Mihajlovic's fire burns but Milan's glory days just a distant memory
Sinisa Mihajlovic lasted an hour of AC Milan's 1-1 draw at Roma. Pessimists had reckoned he had 90 minutes to save his job as head coach on Saturday night, a point the minimum he could post as bail against the sack.
In the event, referee Daniele Orsato prematurely removed him from the zone where he could carry out his functions and express his frustrations.
He thought the red card disproportionate. He had merely kicked a water bottle towards the broad moat that surrounds the pitch having just seen Juraj Kucka spoon the ball over the Roma crossbar, the best chance Milan would have to snatch a win and keep in closer touch with the clubs scrapping for a place in the top three.
Mihajlovic, inevitably, swiping at the plastic bottle with his left foot, connected with it sweetly. The tool that once made him the most effective striker of a dead-ball in Serie A still works. The Serbian then complained fiercely to the fourth official. As a player he never showed much bonhomie with referees.
"They need to understand," Mihajlovic (46) grumbled. "Out there, our jobs are at stake. I was disappointed we made a mistake. What should I do? Recite a poem?"
That remark drew laughter from reporters. Mihajlovic may have been an artist with his free-kicks while with Sampdoria, Roma, Lazio and Inter Milan in the 1990s and 2000s, but he was seldom lyrical, and sometimes loutish. He was once obliged to apologise for racially abusing Patrick Vieira during a Lazio-Arsenal collision. In middle age and after almost a decade in management, the aggression is tempered, even if the super-competitive instinct is never in full retreat.
The club Mihajlovic guides are less than super, and way behind the competitive jostle at the summit of their division. He may well become the fourth Milan coach in less than two years to be relieved of the position if his team fail against Carpi in the Coppa Italia on Wednesday or against Fiorentina next weekend.
A clear improvement in the second half against Roma, when, thanks to a Kucka header, they recovered from conceding after four minutes, soothed the pressure, but eighth in the table is not where Milan's president, Silvio Berlusconi, thinks the club should be lingering.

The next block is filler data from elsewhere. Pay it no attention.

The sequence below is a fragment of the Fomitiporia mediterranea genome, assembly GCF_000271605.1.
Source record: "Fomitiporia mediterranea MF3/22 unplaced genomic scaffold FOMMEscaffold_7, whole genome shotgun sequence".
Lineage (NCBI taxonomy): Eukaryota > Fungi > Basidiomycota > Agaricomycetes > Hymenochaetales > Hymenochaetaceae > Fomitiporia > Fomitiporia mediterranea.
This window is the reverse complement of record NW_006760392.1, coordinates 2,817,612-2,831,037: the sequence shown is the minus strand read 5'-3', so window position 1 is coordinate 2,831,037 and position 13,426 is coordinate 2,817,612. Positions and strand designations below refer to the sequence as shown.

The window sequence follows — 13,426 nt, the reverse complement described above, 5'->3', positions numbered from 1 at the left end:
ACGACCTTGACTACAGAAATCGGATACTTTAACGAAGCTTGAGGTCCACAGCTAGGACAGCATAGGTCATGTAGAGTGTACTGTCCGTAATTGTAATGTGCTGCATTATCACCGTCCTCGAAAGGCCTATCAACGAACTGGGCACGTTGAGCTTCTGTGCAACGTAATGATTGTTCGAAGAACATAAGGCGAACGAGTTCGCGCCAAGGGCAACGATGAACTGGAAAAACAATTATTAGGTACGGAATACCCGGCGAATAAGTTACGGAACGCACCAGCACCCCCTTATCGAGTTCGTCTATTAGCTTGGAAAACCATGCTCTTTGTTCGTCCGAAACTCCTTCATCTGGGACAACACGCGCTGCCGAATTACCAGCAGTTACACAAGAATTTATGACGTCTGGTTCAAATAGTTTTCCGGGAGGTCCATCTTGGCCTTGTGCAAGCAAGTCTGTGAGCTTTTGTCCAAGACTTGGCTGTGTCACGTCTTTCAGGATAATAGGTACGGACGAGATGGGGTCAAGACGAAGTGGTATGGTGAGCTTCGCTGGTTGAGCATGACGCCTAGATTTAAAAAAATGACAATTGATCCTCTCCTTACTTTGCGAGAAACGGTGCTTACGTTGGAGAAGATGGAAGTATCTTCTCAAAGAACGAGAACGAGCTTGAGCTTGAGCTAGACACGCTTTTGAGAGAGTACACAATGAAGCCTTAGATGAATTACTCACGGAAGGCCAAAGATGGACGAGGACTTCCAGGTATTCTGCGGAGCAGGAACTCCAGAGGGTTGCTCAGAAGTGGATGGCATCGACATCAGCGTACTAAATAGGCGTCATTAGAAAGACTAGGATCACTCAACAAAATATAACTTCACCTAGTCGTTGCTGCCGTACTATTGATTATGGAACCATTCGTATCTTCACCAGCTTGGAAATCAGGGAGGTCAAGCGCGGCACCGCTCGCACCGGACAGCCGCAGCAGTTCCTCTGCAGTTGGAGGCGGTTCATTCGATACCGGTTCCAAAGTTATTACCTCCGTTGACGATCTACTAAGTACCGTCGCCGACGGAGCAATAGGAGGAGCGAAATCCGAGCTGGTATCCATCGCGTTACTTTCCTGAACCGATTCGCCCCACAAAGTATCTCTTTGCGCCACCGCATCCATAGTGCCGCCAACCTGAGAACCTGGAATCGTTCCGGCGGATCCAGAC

"The team is not performing as well as we expected," Adriano Galliani, the long-serving aide to Berlusconi, said. "We have dropped points against smaller clubs, so we are where we deserve to be." Which is located in a sort of groundhog day. This time a year ago, Milan were three points worse off than they are now, and stuck with Pippo Inzaghi, a novice in senior management. Two Januarys back, they sacked Massimiliano Allegri, overseer of Milan's last scudetto in 2011, and replaced him with Clarence Seedorf, who had been a player in a far more successful Milan and had no experience as an elite coach. Seedorf got half the time Inzaghi did; his record in his half a season was similar to Mihajlovic's so far.
So far Mihajlovic's most reliable alibi has been Gigio Donnarumma. He measures 1.98m, wears an XXL goalkeeping jersey and the only clue, to look at him, that he is scarcely into adolescence is the patchiness of his beard. Mihajlovic made a point of crediting Donnarumma's excellent reflex saves, one a right-handed, diving stop, the other a telescopic reach of his left palm, for restricting Roma's first-half lead to a single goal.
"I'd like to thank Gigetto," the coach said, referring to the prodigy by his boyish nickname. The gratitude is mutual.
Mihajlovic gave Donnarumma a surprise first-team debut in the autumn, promoted from third choice to first. He turns 17 at the end of next month.
That means he was just 12 when the once-great Milan were last Italian champions. It means the most recent of their seven European Cups was lifted more than half his lifetime ago. (© Daily Telegraph, London)